In 1933 throughout his solo travels within Mexico’s three Northern States, having very little money, he would paint using oils and watercolours the town’s buildings which he exchanged for food and somewhere to stay. In 1934 the St. Louis Post – Dispatch had an article featuring three of his Watercolours from Mexico, which were exhibited in St. Louis and Norfolk, Virginia. The couple moved with their daughter Lucia in 1938 to Michigan where Charles went to The Cranbrook Academy of Art to further study Architecture.
Ray Eames ( previously Bernice Alexandra ”Ray” Keiser) was born in Sacramento, California 1912. Graduating from the Bennett Women’s College in Millbrook, New York 1933, she then moved to New York City to study Abstract Expressionist painting with abstract artist Hans Hoffman. In 1936 Ray founded the American Abstracts Artist group, paintings from the group were later showed in 1937 at the Riverside Museum in Manhattan which has led to one of Ray’s paintings being a permanent piece in a collection at The Whitney Museum of American Art.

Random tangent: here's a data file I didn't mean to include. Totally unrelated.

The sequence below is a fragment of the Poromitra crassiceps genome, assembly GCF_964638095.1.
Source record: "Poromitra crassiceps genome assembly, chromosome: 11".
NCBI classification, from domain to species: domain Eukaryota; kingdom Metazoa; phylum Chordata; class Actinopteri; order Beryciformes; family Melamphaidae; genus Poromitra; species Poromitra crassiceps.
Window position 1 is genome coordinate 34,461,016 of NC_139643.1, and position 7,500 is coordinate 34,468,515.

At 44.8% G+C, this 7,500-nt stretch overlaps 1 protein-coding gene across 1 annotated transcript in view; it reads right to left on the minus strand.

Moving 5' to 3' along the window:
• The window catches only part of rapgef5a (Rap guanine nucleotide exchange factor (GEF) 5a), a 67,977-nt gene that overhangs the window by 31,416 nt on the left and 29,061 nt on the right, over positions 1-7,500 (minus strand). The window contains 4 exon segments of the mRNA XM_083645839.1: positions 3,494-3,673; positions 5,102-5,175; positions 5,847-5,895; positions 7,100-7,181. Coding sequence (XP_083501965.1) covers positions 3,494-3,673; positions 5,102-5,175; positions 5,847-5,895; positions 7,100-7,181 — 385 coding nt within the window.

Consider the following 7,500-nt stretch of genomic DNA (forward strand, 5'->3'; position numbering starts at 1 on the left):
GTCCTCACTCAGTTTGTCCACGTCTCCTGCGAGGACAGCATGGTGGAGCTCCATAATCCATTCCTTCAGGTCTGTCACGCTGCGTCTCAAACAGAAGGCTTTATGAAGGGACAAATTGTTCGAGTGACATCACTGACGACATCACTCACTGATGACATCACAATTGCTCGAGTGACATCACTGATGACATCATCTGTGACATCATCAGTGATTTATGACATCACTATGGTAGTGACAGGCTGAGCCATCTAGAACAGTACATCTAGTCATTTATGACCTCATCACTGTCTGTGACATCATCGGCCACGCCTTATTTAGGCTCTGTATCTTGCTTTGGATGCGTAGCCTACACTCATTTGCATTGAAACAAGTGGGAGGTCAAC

Ray’s mother passed away in 1940 and that same year her friend and architect Ben Baldwin recommended to her that she should study at The Cranbrook Academy of Arts. While abstract art was her main attribute, Ray opened up to the possibilities in other areas of art and design, which is where she began collaborating with Charles Eames.
Divorcing his wife Catherine in 1941, Charles later that year married Ray, the couple moved to Los Angeles, Califonia where they settled and began the journey in their career in architecture & design. Experimenting in Plywood & plastic furniture design, textiles, graphic & commercial artwork, film & photography the couple created the ‘Hang It All’, a spider-like colourful inspired metal structure for storage of hats, scarves and coats. The Eames storage unit, which is still a very popular piece of household furniture today cleverly maximising space within the home. In 1968 they created the ‘Chaise’ chair, inspired by director Billy Wilder on his request for an office couch that he could relax on between filming.
They designed toys, such as ‘The Colouring Toy’ art inspired fun for children, ‘Toy Masks’, a mix between head and body masks of bright colourful birds and animals. The start of designing the toys for children was prompted by the love of making toys that they could give to their family & friends children, eventually becoming mass produced. Having also been a fan of modern design, the couple designed a number of architectural buildings, commissioned by others, as well as the build of their own home ‘The Eames House’, which they lived in and worked from with their studio space.